There are four important traditions within the Society of Friends, or Quakers as they will be referred to here, that promote spiritual life. The first is the testimony of peace; the second, the testimony of equality ; the third, the testimony of truth or integrity; the fourth, the testimony of simplicity.
My religious path involves three and a half stages. First, was a childhood, where I was brought up in a methodist tradition in the United Church of Canada. I left that as a young adult because I could not accept the concept of the trinity, and became a Unitarian. This was followed by a half stage where I investigated the Quakers, before becoming a member of the Baha’i Faith.
Much of the appeal of the Quakers was their testimonies. These emphasized that one’s spiritual life and character is more important than anything else. The focus was not the next world, but the current world. It implies that resources, including money and time, should be used to make life truly better for everyone.
The main reason I never became a Quaker, is because I had reservations about some aspects of these testimonies. As an example, some Quaker groups forbid drama because it involves the assumption of non-truthful roles. For me, this was one step too far.
Quaker usage of the term testify is often misunderstood. It is a commitment to action, in which spiritual ideals require a physical expression. Integrity requires personal wholeness, consistency, honesty and fair dealings. It necessitates not only telling the truth, but also the avoidance of statements that are technically true but misleading.
The testimony of peace requires committed action to promote peace, to refrain from violence, to actively oppose participation in war. Most Quakers are conscientious objectors, and refuse to carry or use any form of weapon. Many Quakers refuse to pay that share of taxes that goes to the military.
The testimony of peace can be broadened to include what is referred to as active non-violence: protests and demonstrations in opposition to government policies of war. Some confront others who bear arms. Restorative justice can also be part of Quaker peace testimony, while only a minority include vegetarianism.
The British Friends Service Council and the American Friends Service Committee were awarded the Nobel Peace Prize in 1947 for their work to relieve suffering and feed many millions of starving people during and after both world wars.
The testimony of equality involved equality of the sexes and equality of races. It encouraged the women’s suffrage movement and the anti-slavery movement. Yet, there were other areas where equality applied, especially the humane treatment of the mentally ill, and of prisoners.
In their relationships with others, words and actions had to flow from beliefs. This meant not only speaking the truth, even when it was difficult, to use grace and tact to say difficult things, but also to receive difficult messages gracefully.
Quakers took responsibility for their actions. They fulfilled their commitments, such as taking care of people and things entrusted to their care. They learned to assess people and situations fairly and accurately, but also guarded their reputation for honesty, fairness and fidelity. They were noted for their openness to the ideas of others, and for giving credit to others for contributions. At the same time, they avoided being swayed too easily. They were expected to confront lapses in the integrity of themselves and others.
In terms of economics, the testimony of integrity had many implications. Not only did people have to be paid fair wages for their work, but employers had to be given the right amount of labor for pay received. Quaker businessmen operated with fixed but fair prices to avoid haggling. Similarly, debt financing was avoided to prevent people from spending beyond their means.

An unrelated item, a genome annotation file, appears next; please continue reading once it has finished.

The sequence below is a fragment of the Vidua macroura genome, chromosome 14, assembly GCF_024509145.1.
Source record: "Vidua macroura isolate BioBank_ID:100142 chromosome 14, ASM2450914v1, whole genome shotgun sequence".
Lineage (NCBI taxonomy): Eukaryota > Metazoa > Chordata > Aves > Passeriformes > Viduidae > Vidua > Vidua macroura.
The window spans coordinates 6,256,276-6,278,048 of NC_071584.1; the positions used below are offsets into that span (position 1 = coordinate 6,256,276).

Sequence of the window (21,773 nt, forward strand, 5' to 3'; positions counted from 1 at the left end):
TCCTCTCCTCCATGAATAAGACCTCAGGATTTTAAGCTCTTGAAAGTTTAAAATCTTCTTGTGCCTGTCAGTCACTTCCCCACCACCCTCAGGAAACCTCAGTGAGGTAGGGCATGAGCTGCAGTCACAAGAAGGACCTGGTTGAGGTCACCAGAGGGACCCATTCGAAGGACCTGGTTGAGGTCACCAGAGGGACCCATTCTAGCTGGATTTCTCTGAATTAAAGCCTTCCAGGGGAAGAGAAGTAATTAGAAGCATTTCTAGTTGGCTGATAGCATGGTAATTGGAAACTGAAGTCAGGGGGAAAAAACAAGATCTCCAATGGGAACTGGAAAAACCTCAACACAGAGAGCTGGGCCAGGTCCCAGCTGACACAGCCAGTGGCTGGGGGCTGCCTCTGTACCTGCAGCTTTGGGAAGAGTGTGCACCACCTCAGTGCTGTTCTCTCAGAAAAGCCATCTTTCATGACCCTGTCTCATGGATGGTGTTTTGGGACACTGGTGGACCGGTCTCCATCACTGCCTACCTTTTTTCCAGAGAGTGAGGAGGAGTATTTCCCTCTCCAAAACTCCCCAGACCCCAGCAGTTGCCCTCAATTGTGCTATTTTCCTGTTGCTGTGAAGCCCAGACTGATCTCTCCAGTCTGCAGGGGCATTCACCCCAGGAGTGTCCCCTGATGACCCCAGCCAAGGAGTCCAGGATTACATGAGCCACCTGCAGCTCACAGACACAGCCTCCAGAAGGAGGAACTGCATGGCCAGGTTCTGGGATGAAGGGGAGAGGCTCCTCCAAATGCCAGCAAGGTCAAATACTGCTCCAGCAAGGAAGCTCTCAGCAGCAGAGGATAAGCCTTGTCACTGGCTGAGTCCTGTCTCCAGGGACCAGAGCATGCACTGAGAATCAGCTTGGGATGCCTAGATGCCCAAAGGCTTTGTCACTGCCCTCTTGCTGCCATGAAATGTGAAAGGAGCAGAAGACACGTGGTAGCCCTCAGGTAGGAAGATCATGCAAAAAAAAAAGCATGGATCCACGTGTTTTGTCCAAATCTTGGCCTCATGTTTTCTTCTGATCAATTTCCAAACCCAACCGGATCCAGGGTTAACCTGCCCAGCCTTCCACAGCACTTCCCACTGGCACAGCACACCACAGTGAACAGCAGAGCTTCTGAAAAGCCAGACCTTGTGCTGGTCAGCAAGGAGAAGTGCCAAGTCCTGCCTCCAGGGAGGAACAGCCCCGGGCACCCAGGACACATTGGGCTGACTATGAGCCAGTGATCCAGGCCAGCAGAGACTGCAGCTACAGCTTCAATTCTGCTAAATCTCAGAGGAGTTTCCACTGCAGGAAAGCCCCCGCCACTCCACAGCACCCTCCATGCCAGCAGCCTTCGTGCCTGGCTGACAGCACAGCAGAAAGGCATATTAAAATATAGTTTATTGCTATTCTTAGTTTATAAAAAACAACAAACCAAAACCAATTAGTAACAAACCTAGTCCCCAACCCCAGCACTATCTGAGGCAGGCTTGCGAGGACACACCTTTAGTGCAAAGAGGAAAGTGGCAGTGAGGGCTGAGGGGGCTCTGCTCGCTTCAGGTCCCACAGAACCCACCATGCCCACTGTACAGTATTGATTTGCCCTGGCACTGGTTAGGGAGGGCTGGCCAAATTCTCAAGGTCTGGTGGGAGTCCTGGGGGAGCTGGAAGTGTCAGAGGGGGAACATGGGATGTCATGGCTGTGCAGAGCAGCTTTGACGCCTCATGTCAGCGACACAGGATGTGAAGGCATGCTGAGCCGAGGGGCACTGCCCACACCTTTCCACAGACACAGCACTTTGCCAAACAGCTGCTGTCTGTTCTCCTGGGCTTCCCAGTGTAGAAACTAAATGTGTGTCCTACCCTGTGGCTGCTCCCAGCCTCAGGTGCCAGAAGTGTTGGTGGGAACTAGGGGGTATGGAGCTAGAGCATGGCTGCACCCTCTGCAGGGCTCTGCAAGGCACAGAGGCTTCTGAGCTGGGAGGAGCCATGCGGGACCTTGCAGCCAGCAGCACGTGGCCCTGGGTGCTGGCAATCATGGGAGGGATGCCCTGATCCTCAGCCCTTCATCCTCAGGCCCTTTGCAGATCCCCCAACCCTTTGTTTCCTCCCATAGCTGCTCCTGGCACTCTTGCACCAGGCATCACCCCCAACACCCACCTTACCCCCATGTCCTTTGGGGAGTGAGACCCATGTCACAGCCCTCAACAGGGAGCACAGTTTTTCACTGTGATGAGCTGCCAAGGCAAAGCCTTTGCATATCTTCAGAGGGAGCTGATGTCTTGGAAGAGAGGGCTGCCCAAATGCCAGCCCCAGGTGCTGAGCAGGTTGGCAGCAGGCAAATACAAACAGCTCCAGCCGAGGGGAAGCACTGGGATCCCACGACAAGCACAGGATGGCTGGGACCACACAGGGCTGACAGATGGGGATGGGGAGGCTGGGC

They assiduously avoided class distinction by refusing to use honorific titles and by using familiar forms of thee and thou, instead of the respectful you. Mr, Mrs, Miss, Dr are avoided. Instead children and adults address people using only the first or both first and last names without a title. They use the term friend rather than sir or madam with someone whose name they do not know. In writing, this becomes Dear Friend instead of Dear Sir or Madam. Letters typically end with yours in truth or yours in friendship.
In the Testimony of Simplicity, there are three areas where this is most pronounced: dress, speech and material possessions.
The Quaker dress code varies today. Avoiding extremes, one would not be out of place at many Quaker meetings wearing generic, dull coloured work wear, without any form of jewelery or cosmetics. In terms of body fashion, piercings, tattoos and hair colour would be avoided.
Plainness in speech, naturally, had to address issues already noted in the other testimonies. In its early years, especially, the vestiges of paganism concerned many Quakers, especially because the names of the days and months referred to Roman or Norse gods or Roman emperors. This resulted in referring to both the days of the week and the months of the year by number.
Quakers often limited possessions to what they needed, rather than accumulating luxuries. It is not the goods themselves, but one’s attitude towards them that is important. There have been many wealthy Quakers, who have used their wealth for spiritual purposes, including helping the poor and oppressed. Others found their wealth a spiritual burden, and gave it away. Three of the largest chocolate manufacturing companies in the world – Cadbury, Roundtree and Fry – were started by Quakers.
Even in death, simplicity is important. A Quaker grave marking will ideally be a simple and low-lying stone.
Despite being only a half-stage in my spiritual development, many of my fundamental beliefs originate in reflecting on Quaker values. This reflection resulted a rejection of some values, but an acceptance of others.